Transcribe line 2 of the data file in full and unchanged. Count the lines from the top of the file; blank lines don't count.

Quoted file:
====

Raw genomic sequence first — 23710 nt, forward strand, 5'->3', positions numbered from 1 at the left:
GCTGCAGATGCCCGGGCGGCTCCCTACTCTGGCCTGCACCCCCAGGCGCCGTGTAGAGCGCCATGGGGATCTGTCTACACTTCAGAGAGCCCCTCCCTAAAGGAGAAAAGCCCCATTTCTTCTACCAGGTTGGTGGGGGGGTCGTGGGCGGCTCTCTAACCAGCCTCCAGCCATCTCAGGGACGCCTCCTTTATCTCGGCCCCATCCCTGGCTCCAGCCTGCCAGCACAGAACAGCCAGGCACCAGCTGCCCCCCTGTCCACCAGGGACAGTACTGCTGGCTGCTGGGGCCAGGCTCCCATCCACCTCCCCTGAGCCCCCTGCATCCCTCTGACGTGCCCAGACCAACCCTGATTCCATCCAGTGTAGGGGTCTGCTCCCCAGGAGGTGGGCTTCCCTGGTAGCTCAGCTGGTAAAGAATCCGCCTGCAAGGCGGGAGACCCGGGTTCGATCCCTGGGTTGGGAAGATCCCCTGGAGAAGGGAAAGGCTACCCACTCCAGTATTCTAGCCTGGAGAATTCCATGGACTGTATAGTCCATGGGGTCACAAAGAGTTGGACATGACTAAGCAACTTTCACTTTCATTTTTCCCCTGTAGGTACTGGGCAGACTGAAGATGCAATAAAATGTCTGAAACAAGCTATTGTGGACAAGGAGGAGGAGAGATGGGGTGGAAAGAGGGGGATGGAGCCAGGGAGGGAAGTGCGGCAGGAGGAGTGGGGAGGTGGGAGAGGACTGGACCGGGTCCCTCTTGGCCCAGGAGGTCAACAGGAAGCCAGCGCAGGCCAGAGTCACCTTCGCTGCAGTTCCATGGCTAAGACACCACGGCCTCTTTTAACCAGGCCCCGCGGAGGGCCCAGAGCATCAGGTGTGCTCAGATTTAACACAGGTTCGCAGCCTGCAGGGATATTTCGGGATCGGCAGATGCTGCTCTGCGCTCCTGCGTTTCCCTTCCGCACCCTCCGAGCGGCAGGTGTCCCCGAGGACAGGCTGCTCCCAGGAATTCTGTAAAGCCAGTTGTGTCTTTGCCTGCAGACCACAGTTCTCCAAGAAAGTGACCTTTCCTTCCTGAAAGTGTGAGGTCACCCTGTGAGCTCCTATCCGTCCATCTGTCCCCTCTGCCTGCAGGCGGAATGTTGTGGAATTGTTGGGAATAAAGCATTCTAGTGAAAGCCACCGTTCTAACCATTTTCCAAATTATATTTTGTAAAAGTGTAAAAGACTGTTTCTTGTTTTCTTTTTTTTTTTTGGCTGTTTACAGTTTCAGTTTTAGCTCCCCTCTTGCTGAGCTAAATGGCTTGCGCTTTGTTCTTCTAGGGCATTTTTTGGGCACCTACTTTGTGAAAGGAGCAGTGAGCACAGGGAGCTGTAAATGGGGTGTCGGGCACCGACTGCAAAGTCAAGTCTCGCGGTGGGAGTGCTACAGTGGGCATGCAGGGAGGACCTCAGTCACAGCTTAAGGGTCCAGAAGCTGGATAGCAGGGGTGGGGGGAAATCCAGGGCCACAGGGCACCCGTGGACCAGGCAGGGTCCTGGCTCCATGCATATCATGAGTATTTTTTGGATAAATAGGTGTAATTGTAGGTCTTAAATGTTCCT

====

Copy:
GCTGCAGATGCCCGGGCGGCTCCCTACTCTGGCCTGCACCCCCAGGCGCCGTGTAGAGCGCCATGGGGATCTGTCTACACTTCAGAGAGCCCCTCCCTAAAGGAGAAAAGCCCCATTTCTTCTACCAGGTTGGTGGGGGGGTCGTGGGCGGCTCTCTAACCAGCCTCCAGCCATCTCAGGGACGCCTCCTTTATCTCGGCCCCATCCCTGGCTCCAGCCTGCCAGCACAGAACAGCCAGGCACCAGCTGCCCCCCTGTCCACCAGGGACAGTACTGCTGGCTGCTGGGGCCAGGCTCCCATCCACCTCCCCTGAGCCCCCTGCATCCCTCTGACGTGCCCAGACCAACCCTGATTCCATCCAGTGTAGGGGTCTGCTCCCCAGGAGGTGGGCTTCCCTGGTAGCTCAGCTGGTAAAGAATCCGCCTGCAAGGCGGGAGACCCGGGTTCGATCCCTGGGTTGGGAAGATCCCCTGGAGAAGGGAAAGGCTACCCACTCCAGTATTCTAGCCTGGAGAATTCCATGGACTGTATAGTCCATGGGGTCACAAAGAGTTGGACATGACTAAGCAACTTTCACTTTCATTTTTCCCCTGTAGGTACTGGGCAGACTGAAGATGCAATAAAATGTCTGAAACAAGCTATTGTGGACAAGGAGGAGGAGAGATGGGGTGGAAAGAGGGGGATGGAGCCAGGGAGGGAAGTGCGGCAGGAGGAGTGGGGAGGTGGGAGAGGACTGGACCGGGTCCCTCTTGGCCCAGGAGGTCAACAGGAAGCCAGCGCAGGCCAGAGTCACCTTCGCTGCAGTTCCATGGCTAAGACACCACGGCCTCTTTTAACCAGGCCCCGCGGAGGGCCCAGAGCATCAGGTGTGCTCAGATTTAACACAGGTTCGCAGCCTGCAGGGATATTTCGGGATCGGCAGATGCTGCTCTGCGCTCCTGCGTTTCCCTTCCGCACCCTCCGAGCGGCAGGTGTCCCCGAGGACAGGCTGCTCCCAGGAATTCTGTAAAGCCAGTTGTGTCTTTGCCTGCAGACCACAGTTCTCCAAGAAAGTGACCTTTCCTTCCTGAAAGTGTGAGGTCACCCTGTGAGCTCCTATCCGTCCATCTGTCCCCTCTGCCTGCAGGCGGAATGTTGTGGAATTGTTGGGAATAAAGCATTCTAGTGAAAGCCACCGTTCTAACCATTTTCCAAATTATATTTTGTAAAAGTGTAAAAGACTGTTTCTTGTTTTCTTTTTTTTTTTTGGCTGTTTACAGTTTCAGTTTTAGCTCCCCTCTTGCTGAGCTAAATGGCTTGCGCTTTGTTCTTCTAGGGCATTTTTTGGGCACCTACTTTGTGAAAGGAGCAGTGAGCACAGGGAGCTGTAAATGGGGTGTCGGGCACCGACTGCAAAGTCAAGTCTCGCGGTGGGAGTGCTACAGTGGGCATGCAGGGAGGACCTCAGTCACAGCTTAAGGGTCCAGAAGCTGGATAGCAGGGGTGGGGGGAAATCCAGGGCCACAGGGCACCCGTGGACCAGGCAGGGTCCTGGCTCCATGCATATCATGAGTATTTTTTGGATAAATAGGTGTAATTGTAGGTCTTAAATGTTCCT